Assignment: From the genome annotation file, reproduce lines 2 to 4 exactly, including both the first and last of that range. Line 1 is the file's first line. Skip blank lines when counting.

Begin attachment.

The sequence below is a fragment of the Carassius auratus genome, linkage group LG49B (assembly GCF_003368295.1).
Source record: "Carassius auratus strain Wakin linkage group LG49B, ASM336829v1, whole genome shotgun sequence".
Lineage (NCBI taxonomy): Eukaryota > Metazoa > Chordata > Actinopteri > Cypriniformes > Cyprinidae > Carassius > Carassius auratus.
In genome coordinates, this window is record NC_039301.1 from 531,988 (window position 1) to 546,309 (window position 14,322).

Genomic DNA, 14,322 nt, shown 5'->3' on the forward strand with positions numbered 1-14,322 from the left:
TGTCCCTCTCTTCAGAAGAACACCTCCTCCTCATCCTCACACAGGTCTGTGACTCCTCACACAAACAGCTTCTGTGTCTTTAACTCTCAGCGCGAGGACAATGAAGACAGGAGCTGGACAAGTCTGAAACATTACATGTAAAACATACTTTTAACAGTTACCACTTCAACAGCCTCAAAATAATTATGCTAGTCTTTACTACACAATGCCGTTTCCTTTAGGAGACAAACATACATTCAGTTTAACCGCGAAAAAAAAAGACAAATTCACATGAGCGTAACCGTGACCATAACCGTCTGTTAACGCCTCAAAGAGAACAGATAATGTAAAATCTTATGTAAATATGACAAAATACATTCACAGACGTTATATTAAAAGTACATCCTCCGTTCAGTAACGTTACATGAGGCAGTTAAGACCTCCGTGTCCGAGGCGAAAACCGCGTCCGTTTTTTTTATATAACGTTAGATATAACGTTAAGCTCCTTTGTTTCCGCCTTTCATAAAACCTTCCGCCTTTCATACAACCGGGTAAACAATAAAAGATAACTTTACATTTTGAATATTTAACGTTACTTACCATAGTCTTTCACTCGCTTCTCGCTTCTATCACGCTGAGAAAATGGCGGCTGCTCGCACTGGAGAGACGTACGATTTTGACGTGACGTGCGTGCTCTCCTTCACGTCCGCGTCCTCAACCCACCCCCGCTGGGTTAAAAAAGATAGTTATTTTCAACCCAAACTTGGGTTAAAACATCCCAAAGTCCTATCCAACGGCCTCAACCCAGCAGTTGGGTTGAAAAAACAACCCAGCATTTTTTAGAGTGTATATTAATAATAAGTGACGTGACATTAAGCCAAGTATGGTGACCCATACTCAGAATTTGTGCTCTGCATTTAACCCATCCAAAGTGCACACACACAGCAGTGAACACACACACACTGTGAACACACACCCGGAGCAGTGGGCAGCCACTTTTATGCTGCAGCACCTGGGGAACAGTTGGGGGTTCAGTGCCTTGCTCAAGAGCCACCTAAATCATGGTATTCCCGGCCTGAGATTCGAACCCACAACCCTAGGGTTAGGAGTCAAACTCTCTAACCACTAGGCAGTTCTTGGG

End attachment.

Source record: "Carassius auratus strain Wakin linkage group LG49B, ASM336829v1, whole genome shotgun sequence".
Lineage (NCBI taxonomy): Eukaryota > Metazoa > Chordata > Actinopteri > Cypriniformes > Cyprinidae > Carassius > Carassius auratus.
In genome coordinates, this window is record NC_039301.1 from 531,988 (window position 1) to 546,309 (window position 14,322).